To this mix I would also add “caring” and “kindness.” You could say that whether a person is caring not is usually part of their personality, which, like our IQ and unlike EQ, is pretty much fixed very early on in life. However, through building our EQ skills, along with self-compassion, our softer qualities are given the chance to surface naturally. As Nelson Mandela said, “No one is born hating another person because of the colour of his skin, or his background, or his religion. People must learn to hate, and if they can learn to hate, they can be taught to love, for love comes more naturally to the human heart than its opposite.”

Why is EI so important in business?

If these abilities aren’t evidence enough of the importance of EI to an individual’s business relationships and performance, then the statistics are. For a so-called “soft” skill, a remarkable amount of research measures the impact of a high EQ compared to a low EQ. The overwhelming evidence: The higher a person’s EQ, the more likely they are to perform well. TalentSmart states, “Of all the people we’ve studied at work, we’ve found that 90 percent of top performers are also high in emotional intelligence…. Just 20 percent of bottom performers are high in EI . You can be a top performer without emotional intelligence, but the chances are slim.

And the higher proportion of high EQ-ers in an organization, the more successful the organization is likely to be. Kim Morris Lee backs this up: “When senior managers had high emotional intelligence capabilities, their divisions outperformed yearly earnings goals by 20 percent.

And all this leads to financial benefits for individuals. As Travis Bradberry, author of Emotional Intelligence 2.0 writes, “Naturally, people with a high degree of emotional intelligence make more money—an average of $29,000 more per year than people with a low degree of emotional intelligence. The link between emotional intelligence and earnings is so direct that every point increase in emotional intelligence adds $1,300 to an annual salary.”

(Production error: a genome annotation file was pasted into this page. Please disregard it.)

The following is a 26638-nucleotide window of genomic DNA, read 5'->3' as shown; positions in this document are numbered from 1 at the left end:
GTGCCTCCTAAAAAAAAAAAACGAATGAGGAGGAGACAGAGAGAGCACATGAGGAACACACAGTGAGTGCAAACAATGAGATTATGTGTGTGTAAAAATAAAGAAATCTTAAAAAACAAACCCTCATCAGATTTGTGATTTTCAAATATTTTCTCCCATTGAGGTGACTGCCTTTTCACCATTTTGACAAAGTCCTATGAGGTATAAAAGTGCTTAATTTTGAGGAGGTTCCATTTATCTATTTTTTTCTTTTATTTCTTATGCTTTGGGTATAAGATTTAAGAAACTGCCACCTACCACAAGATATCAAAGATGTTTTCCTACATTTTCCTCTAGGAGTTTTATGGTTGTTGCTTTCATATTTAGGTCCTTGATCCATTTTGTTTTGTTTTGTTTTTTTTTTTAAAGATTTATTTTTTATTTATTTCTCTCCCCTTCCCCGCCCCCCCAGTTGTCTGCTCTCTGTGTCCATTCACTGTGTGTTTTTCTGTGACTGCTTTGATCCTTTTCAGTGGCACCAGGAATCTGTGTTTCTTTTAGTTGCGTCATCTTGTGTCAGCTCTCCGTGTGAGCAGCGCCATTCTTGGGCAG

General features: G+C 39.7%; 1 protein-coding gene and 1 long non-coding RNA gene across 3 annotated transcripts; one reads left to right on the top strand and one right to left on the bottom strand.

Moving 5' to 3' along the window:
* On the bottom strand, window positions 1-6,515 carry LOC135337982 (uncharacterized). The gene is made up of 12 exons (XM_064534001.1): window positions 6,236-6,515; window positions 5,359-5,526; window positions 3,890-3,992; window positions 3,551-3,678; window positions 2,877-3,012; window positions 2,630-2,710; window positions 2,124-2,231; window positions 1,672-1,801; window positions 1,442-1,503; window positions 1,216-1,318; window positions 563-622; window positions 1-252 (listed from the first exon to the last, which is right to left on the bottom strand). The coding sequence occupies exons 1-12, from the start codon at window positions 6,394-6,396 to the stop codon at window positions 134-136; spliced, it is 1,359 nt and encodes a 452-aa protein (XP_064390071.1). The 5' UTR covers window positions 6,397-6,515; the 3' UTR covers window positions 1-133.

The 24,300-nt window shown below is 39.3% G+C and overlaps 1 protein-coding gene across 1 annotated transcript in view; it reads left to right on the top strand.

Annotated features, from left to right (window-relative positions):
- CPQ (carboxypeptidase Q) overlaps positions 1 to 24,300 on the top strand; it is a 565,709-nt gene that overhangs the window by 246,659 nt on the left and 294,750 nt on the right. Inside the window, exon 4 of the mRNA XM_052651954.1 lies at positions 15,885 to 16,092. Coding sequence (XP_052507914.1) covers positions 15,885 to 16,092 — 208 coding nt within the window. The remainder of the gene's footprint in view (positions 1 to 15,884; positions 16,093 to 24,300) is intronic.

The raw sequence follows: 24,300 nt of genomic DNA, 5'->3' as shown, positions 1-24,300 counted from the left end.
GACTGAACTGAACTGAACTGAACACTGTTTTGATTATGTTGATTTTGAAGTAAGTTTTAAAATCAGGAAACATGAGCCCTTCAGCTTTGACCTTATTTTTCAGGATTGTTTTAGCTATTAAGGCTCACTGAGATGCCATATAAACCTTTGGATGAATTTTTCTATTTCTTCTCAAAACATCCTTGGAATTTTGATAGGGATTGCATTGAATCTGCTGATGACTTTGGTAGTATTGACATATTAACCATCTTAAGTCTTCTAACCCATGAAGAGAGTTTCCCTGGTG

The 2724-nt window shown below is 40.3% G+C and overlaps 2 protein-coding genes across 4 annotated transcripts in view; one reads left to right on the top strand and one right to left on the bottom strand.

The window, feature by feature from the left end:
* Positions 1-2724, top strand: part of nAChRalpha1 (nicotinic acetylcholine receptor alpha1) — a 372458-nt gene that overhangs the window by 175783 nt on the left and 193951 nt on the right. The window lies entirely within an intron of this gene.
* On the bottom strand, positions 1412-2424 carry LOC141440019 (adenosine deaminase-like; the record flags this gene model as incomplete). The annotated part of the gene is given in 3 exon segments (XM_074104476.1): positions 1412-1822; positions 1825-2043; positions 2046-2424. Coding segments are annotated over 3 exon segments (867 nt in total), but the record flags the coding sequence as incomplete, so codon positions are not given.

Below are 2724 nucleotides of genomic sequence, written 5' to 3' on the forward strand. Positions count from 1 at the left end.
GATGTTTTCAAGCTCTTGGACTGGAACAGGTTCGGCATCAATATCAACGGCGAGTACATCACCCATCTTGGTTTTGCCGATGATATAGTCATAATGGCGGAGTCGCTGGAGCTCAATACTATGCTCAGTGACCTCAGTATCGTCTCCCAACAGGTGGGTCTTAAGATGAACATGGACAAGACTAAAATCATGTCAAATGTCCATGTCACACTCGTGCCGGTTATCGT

And the same goes for the aggregate of EQ in organizations. Professors Malcolm Higgs and Victor Dulewicz concluded through their research, as published in their book Making Sense of Emotional Intelligence, that the aspects in a corporate strategy that involve emotional intelligence are equally as important to performance results as the rational aspects.

emotional intelligence

Investing in EI training improved individuals’ EI by 18 percent…. Conservative estimates suggest that [this] would lead to a 150 percent increase in pre-tax profits.”

Added to this is the increase in the automation of jobs. According to the BBC, an Oxford University and Deloitte study found that 35 percent of jobs in the U.K. and 47 percent of jobs in the U.S. are in danger of being replaced by automation and robots in the next 20 years.

Thankfully, some skills cannot be replicated by an automated machine (yet), and it’s these skills that will make the perfect partnership in the future between robots and their human colleagues; skills that already link with high performance, but that in the future will also ensure maintaining jobs for people as opposed to robots. These important skills include good judgment, creativity and–you guessed it–emotional intelligence.

Written by Penelope Newton-Hurley for CW Magazine.